• Each parent’s living arrangement in terms of privacy issues/sanitation/safety
  • The child’s age/ whether the child is a nursing infant
  • The child’s existing bond with each parent
  • The mental and physical health of each parent
  • Whether either parent is considered unfit 
  • Each parent’s work schedule
  • Estimation of the child’s distress at moving out of the existing home
  • The child’s preference, if expressed (though this is not legally binding) 
  • Each parent’s willingness to help the child maintain a relationship with the other parent

It should be noted that the last factor mentioned is extremely important. The court is unlikely to give sole custody to a parent who seems apt to alienate the child from the other parent.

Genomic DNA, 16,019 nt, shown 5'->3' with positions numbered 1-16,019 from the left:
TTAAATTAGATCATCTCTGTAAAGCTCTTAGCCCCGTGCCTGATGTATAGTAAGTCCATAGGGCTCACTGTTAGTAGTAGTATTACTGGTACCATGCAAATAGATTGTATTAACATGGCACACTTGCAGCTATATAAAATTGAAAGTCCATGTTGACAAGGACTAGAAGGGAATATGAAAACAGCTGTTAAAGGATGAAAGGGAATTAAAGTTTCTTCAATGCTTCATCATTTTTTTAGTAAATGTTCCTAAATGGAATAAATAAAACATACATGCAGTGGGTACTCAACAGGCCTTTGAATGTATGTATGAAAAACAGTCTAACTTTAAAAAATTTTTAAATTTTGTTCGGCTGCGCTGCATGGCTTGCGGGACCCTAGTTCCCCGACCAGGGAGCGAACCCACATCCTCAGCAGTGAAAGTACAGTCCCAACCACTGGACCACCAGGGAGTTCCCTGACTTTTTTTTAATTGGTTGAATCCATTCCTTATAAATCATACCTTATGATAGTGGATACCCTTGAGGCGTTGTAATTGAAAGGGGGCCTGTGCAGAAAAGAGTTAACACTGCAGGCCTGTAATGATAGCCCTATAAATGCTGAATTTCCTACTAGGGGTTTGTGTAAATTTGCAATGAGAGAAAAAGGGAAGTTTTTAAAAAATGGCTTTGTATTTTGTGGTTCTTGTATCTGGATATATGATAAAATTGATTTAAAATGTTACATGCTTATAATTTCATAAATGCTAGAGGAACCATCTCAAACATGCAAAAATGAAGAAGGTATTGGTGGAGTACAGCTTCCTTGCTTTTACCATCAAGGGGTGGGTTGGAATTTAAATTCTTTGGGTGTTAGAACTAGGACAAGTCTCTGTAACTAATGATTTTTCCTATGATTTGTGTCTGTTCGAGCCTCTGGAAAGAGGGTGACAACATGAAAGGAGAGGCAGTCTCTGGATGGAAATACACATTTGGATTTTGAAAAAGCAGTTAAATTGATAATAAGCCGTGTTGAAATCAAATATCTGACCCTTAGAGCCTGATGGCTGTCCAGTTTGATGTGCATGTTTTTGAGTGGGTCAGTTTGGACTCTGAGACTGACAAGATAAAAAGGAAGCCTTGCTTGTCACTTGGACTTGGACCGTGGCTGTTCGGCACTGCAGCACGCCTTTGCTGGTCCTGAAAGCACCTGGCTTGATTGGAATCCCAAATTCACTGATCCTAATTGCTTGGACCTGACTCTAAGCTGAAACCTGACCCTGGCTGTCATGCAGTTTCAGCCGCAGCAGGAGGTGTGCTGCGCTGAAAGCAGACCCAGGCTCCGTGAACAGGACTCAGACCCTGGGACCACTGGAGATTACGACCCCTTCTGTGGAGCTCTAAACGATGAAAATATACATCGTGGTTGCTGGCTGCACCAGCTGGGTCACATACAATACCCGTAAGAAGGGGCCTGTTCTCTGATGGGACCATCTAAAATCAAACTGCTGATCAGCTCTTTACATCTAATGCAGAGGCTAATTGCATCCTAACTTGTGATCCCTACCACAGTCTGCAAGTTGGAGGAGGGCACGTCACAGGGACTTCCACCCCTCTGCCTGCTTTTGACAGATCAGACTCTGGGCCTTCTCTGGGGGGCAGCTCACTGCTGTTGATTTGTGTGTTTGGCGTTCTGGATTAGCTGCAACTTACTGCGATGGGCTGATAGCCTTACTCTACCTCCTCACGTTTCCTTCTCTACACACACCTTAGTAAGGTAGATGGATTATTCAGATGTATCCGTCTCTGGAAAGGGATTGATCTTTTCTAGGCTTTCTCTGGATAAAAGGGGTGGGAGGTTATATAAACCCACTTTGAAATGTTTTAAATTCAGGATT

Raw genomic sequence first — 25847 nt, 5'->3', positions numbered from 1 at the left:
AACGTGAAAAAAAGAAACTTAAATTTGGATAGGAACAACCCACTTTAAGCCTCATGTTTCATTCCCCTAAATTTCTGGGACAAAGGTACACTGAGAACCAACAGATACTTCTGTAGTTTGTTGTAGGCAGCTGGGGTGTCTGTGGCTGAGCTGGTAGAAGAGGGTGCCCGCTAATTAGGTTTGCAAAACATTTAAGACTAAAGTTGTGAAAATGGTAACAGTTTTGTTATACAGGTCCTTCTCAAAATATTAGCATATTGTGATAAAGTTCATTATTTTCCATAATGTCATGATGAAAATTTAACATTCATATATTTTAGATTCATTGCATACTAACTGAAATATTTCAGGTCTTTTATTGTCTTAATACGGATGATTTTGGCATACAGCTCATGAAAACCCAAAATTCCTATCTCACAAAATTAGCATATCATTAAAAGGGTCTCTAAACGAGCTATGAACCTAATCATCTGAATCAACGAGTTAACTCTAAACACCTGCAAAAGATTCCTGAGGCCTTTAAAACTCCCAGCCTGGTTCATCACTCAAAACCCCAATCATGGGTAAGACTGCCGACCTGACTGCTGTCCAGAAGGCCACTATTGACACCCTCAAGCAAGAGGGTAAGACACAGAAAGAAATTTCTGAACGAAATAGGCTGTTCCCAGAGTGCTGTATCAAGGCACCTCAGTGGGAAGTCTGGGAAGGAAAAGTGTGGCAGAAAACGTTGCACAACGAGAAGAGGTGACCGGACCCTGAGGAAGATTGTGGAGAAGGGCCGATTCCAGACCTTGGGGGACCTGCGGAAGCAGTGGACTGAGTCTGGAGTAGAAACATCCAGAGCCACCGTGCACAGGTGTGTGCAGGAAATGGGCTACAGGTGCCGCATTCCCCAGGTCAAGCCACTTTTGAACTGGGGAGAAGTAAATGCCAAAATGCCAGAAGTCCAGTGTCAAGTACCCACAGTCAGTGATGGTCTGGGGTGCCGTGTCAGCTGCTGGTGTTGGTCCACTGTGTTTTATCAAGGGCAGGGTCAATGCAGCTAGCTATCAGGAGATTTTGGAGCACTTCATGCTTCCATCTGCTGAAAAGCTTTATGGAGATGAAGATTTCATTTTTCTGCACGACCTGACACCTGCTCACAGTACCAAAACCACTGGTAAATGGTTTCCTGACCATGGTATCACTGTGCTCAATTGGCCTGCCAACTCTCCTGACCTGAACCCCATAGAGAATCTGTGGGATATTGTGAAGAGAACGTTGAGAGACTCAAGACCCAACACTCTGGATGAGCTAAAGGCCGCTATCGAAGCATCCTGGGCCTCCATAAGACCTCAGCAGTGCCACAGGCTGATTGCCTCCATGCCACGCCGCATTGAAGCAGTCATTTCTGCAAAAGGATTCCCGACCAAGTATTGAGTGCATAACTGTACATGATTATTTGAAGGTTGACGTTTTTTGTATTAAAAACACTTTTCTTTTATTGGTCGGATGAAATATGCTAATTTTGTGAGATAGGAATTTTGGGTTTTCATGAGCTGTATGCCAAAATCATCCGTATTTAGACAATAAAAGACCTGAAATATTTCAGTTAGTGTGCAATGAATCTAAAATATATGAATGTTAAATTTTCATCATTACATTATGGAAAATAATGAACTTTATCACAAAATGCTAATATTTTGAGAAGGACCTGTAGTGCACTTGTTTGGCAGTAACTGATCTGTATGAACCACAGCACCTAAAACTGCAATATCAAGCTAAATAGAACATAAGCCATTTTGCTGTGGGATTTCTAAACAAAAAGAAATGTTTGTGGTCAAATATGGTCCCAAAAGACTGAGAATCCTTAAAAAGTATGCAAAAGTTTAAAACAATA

The experienced attorneys of Greene Wilson Crow & Smith will assist you in the struggle, making sure to bring every bit of pertinent information to bear, whether during mediation negotiations or during a courtroom trial.

What happens if one divorcing spouse is an unfit parent?

The legal definition of an unfit parent is when the parent, through their conduct, fails to provide proper guidance, care, or support. Also, if there are issues of domestic violence, neglect, or substance abuse the offending parent may be deemed unfit. If one spouse is accused of being an unfit parent for any reason, the court will allow the opposing child custody attorneys to try to prove or disprove these serious charges. In such a situation, it is critical to have a powerful child custody attorney standing up for you in North Carolina court.